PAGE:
Stillmarillion The opening two songs bring the crowd to life, and we are quickly hit with the next salvo. Two songs (He Knows You Know and Chelsea Monday) from Marillion debut’s album are next and Martin handles the pointed delivery necessary for the former with ease. At the culmination of Chelsea Monday, there is hearty applause for guitarist Mark Mitchell as there will be many times throughout the night. Martin comments during the set that it is a guitar solo heavy setlist and although Mark states after the gig he barely picked up his guitar during the lockdowns, it as if he has never had a day away. It is easy to close your eyes during one of his solos and be totally immersed in the splendour of his playing. Later in the set, he handles my favourite Rothery solo (Jigsaw) with assurance, composure and skill – his guitar tone perfect. It is a sublime moment amongst many across the evening.

While there isn’t an advertised theme for tonight’s gig, we are treated to a big slice of Clutching At Straws (an album celebrating its 35th anniversary later this year). White Russian (as lyrically apt as it ever was) and the Warm Wet Circles trilogy are separated by a typically fast and barbed Punch And Judy. Keyboardist Stuart Clyde shines throughout the trilogy, particularly during the opening to Hotel Hobbies and the transition from Warm Wet Circles to That Time of the Night.

B Sides were always an important part of the early Marillion discography and StillMarillion always add one or two to the setlist. Tux On (a song worthy of being on the album itself) is often requested by StillMarillion fans and tonight the band deliver it faultlessly.

Of all the tracks written by Marillion across those first four albums, Incubus is one cited as a favourite by almost all fans. The opening drum pattern is handled impeccably by Big Mark and it is a song in which every member has their moment. Barrie’s bass carries the band and together the rhythm section make a formidable pair. Steve Rothery rates the solo as one of his favourites and by now even Mark is lost in the moment; eyes closed, fingers finding the notes with accuracy and power. It’s a lyrically spell-binding song and it receives one of the loudest receptions of the night.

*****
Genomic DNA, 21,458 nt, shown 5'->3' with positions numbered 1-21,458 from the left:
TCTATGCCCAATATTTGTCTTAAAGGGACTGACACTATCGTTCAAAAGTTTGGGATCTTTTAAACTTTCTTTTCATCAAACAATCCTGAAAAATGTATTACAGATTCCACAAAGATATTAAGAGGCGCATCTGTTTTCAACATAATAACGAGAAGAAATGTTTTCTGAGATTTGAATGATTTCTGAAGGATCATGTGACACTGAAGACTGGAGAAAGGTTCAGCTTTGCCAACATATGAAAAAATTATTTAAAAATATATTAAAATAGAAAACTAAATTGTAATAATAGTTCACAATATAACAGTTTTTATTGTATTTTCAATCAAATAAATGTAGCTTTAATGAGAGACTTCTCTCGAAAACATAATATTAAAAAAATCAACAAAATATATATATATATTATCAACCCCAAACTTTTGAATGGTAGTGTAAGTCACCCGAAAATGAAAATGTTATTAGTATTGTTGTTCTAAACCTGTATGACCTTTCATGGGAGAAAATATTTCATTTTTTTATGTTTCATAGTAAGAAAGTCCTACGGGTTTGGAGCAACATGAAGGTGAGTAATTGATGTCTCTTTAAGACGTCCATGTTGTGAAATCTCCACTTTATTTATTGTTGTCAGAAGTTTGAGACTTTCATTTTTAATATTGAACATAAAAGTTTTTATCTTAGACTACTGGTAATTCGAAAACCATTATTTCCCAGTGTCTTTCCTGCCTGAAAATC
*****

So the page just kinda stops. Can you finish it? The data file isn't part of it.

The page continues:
Before we know it, we are in the home stretch and the band launch into Marillion’s biggest hit Kayleigh, which itself segues into the other two singles from Misplaced Childhood (with a segment from Bitter Suite- Blue Angel) to link them perfectly together. Heart Of Lothian is always a chance to put hands in the air and sing your heart out and an appreciative audience endlessly encouraged by Martin, do just that.

Sugar Mice quickly follows and not for the first time this evening the guitar solo is achingly exquisite. If it were possible, the song raises emotions even higher and proves why it remains one of Marillion’s most popular songs.

Rounding off the main set, is one of the best songs from the entire Fish era - The Last Straw. The track builds and builds to its incredible crescendo and for those who have not seen the end section delivered by Martin before, it is a moment of wonder. For those who have, we marvel that he manages it with such precision every time.
Stillmarillion The band have played for just shy of two hours as they leave the stage but we have yet more to come. Fugazi has lost none of its barbed savagery over the years and Martin spits out the lyrics with a fiery vehemence. We question the location of the prophets and visionaries together at the end of the song – hands raised, voices in unison. It’s one of the best moments of the night.

It has long been a tradition (as it once was for Marillion themselves) for StillMarillion to end with Garden Party and Market Square Heroes and tonight will be no different. The crowd are determined to enjoy every last second – they’ve waited a long time to see this band again and don’t want to let them go. Market Square Heroes sees a venue and a band in unison. There are extra loud cheers during the solo sections of the song as we prepare to say goodbye.

As the final note of the evening dies away, the gathered fans know they have witnessed another amazing StillMarillion performance and we hope it won’t be another two years before we see them again.

Words Stuart Ball, photos Luke Harman